29: From a biological perspective, success of an individual is measured in terms of fitness. Stoknes brings up how, from an evolutionary perspective, self interest in terms of producing offspring leads to making short-term choices that affect family. I think you could also flip that around and try to have people think about long-term effects, since it would maximize an individual’s fitness if future generations were taken care of.
The way I understood one of the major problems with addressing climate change was that it seems to be connected to procrastination on a large scale; we tend to focus on alleviating more tangible and immediate worries and completing tasks that give us instant gratification before shifting our focus to seemingly far away problems.
35: Here is where to find more NOAA annual climate facts and some interesting environmental news.
67: I never really considered whether our behaviors shape our attitudes or our attitudes shape our behaviors until reading this section. I could connect with this section by considering how I haven’t eaten meat since reading Eating Animals; my past behavior determined my eating choices and attitudes until the motives of my past behavior were questioned, and deciding to fully commit to a lifestyle change like that requires recognizing perceived flaws in past behavior, which are hard to confront.
77-79: Stoknes makes a good point that “We cannot be conscious about every aspect of our lives” (79), which relates to the Ted Talk “How Healthy Living Nearly Killed Me“.
Is denial and self-deception part of what differentiates animals and humans?
91: Do we have a duty to be social citizens? Sometimes those pushes in change in personal behavior that Stoken talks about aren’t necessarily seen as “main solutions” but rather as morals. At that point, it might become overwhelming to live by one’s morals and still have energy left over to be vocal about social change. This goes back to the idea that we cannot be conscious about every aspect of our lives; it is a lot to take on to be conscious about every aspect of others’ lives at the same time.
99-103: I think Stoknes does a good job in this sections of giving readers realistic ways of how to enter the climate conversation and engage the public. Stoknes uses a simple application of ethos (find a credible spokesperson), pathos (spread your personal story, develop a sense of power through community) and logos (make people aware about the consensus that global warming is real) to form an effective climate message. He also gives fun examples of public engagement that can be used to reach people who don’t really respond to facts presented by laboratory scientists.
131: Stoknes gives some interesting examples of green nudges. What are some examples used on our campus?
142: I appreciated how Stoknes addresses stewardship associated with Christianity rather than focusing on the dominion viewpoint like many of the previous readings have!
161: Here is an interesting article that explains how to actually estimate an index of biodiversity and talks about the implementation of the Nature Index in Norway.
185-189: The whole third part of this book was unexpected, for me. I didn’t realize how common despair over environmental change is, and I liked that Stoknes pointed out that it’s important to acknowledge the grief rather than make it something that should not be discussed publicly.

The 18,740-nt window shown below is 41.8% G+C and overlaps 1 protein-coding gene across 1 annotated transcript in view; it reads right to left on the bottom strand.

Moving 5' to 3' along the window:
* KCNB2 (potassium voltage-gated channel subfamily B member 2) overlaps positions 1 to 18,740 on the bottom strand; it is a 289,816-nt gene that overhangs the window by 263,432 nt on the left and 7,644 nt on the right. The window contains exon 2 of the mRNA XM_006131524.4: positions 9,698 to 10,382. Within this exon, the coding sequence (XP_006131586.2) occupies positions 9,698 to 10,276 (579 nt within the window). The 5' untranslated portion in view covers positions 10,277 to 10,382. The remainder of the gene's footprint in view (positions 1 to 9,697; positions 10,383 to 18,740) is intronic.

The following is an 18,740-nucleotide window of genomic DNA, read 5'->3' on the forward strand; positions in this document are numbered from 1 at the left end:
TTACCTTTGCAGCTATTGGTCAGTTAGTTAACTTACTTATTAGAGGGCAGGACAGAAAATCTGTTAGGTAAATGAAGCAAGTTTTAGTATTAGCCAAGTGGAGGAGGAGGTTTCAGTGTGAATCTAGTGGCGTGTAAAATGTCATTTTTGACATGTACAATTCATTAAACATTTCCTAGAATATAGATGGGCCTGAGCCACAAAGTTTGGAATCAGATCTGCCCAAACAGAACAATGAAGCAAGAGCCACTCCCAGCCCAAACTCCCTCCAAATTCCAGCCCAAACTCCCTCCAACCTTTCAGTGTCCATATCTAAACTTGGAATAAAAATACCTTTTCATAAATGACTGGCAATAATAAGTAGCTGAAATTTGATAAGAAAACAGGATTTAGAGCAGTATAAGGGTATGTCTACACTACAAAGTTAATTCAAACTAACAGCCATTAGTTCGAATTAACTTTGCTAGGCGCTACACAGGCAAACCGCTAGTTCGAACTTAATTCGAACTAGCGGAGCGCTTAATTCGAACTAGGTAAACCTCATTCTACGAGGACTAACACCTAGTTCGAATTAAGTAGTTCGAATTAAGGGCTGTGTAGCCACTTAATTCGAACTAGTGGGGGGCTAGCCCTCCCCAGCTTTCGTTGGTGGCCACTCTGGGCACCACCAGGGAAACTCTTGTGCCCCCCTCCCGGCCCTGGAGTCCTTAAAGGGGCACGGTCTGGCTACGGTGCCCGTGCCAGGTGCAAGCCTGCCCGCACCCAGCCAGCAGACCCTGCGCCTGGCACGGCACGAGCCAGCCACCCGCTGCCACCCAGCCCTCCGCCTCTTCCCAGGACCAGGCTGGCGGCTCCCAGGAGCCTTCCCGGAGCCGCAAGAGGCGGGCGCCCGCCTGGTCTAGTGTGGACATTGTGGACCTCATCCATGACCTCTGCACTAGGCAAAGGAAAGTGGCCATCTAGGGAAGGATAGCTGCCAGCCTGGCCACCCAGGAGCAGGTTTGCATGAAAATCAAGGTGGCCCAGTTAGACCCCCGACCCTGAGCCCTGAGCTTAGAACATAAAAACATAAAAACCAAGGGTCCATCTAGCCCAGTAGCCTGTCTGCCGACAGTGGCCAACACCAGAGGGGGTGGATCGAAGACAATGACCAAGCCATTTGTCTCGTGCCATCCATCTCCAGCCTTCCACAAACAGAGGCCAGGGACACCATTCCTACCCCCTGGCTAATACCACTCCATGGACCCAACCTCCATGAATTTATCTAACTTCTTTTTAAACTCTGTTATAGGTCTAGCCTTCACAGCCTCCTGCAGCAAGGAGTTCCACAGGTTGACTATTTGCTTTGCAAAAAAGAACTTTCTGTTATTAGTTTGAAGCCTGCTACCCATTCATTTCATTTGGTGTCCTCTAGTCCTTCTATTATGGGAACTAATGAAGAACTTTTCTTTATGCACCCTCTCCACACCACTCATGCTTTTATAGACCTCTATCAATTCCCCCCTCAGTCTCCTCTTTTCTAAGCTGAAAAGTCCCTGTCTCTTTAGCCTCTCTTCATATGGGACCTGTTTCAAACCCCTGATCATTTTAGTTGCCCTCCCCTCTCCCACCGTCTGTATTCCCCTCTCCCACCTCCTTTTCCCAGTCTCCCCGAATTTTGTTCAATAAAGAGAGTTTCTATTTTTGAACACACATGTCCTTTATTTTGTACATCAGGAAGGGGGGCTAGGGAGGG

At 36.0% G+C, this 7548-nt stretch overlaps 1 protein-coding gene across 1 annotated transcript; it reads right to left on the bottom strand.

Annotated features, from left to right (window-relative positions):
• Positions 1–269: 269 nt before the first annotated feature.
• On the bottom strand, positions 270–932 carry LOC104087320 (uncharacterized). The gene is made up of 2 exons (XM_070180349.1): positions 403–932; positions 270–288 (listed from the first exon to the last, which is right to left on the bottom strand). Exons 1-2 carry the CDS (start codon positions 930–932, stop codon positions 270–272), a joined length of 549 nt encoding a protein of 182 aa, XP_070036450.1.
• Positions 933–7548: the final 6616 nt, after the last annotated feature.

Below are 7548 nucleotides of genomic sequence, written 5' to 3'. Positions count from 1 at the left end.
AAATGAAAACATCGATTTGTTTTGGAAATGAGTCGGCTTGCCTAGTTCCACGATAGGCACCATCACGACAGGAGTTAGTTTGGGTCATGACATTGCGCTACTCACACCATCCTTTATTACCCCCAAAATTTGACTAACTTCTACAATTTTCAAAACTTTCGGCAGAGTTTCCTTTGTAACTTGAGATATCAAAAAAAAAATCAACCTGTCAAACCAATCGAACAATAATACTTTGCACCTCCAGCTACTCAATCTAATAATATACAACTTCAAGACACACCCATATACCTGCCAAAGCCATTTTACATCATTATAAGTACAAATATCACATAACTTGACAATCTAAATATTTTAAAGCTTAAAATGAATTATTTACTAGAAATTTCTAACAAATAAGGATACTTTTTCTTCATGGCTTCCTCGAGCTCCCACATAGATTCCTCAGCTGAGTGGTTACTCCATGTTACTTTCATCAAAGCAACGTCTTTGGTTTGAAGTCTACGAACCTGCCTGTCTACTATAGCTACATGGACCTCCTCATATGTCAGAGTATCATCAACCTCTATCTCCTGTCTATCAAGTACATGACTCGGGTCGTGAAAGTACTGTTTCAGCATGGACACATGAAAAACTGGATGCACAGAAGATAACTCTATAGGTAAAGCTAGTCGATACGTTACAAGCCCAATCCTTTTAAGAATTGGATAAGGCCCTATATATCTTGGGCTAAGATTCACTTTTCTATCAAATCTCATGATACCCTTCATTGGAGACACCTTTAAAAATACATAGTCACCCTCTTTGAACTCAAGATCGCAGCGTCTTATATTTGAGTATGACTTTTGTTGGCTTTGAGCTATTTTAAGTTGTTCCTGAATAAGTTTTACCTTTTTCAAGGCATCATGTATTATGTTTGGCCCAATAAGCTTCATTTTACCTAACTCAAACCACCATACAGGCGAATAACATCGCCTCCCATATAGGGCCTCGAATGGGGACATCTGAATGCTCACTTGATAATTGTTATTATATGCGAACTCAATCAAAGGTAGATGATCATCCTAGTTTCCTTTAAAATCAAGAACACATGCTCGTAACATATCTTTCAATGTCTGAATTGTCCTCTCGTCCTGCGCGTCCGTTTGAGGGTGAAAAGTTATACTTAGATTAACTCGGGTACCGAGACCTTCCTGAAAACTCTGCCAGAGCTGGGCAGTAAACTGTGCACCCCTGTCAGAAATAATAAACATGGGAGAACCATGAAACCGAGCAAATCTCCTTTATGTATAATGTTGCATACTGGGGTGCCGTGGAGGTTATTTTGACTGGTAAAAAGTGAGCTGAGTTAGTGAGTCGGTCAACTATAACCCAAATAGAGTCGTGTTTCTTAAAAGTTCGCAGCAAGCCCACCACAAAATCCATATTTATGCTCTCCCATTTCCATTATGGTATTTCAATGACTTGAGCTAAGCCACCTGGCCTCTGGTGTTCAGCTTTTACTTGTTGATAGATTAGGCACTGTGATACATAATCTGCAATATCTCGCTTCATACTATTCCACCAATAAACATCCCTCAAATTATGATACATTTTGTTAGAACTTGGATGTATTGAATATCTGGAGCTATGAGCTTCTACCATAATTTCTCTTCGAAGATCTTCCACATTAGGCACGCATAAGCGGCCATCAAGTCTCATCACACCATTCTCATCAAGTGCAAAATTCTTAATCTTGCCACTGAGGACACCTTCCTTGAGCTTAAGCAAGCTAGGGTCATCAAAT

204-215: The more spiritual/ philosophical elements of part three were also unexpected, but refreshing since modern views have caused a shift from valuing emotions to valuing scientific knowledge. I think it’s easier to be passionate about issues that I feel personally connected with, and viewing the air as this “…sacred, intelligently creative being” (210) that is in a continuum with humans is an interesting way to foster that sense of connection. I also like how Stoknes offers the perspective that creation wasn’t just a onetime event. The world is being continuously created: “We’re co-creating the world in any now” (214). Stoknes thinks humans will lose “…something central and powerful – a sense of the sacred that can be critical for motivating us in the highly needed transformation, that makes climate into something very near, no longer distant, abstract, technical, chemical.” (215) In the Interfaith house we often discuss how spirituality, for some of our house members, is very much a sense of feeling connected to Earth. Since many people aren’t responding to strict scientific facts, it might be interesting to see if this idea of connection changes their viewpoints.
219: Are you an optimist, pessimist, realist or something in between, and how does this affect your attitude toward climate change? I found it hard to relate to passive and active skepticism because to me, the passive skepticism he described is in itself optimistic since you are believing that a challenge will be overcome no matter what, and the active skeptic who goes after something even when there seems to be no hope seems like it requires optimism. I view myself as an optimist, but not really in the sense that Stoknes defined optimists as people believing that by putting effort in good will come out or that good will just happen. I don’t think optimism is something you “cling” to; for me, it’s more about trust and faith (which are grounded things) and finding the good that comes from bad situations, even if the only good thing is that you made it through a challenge.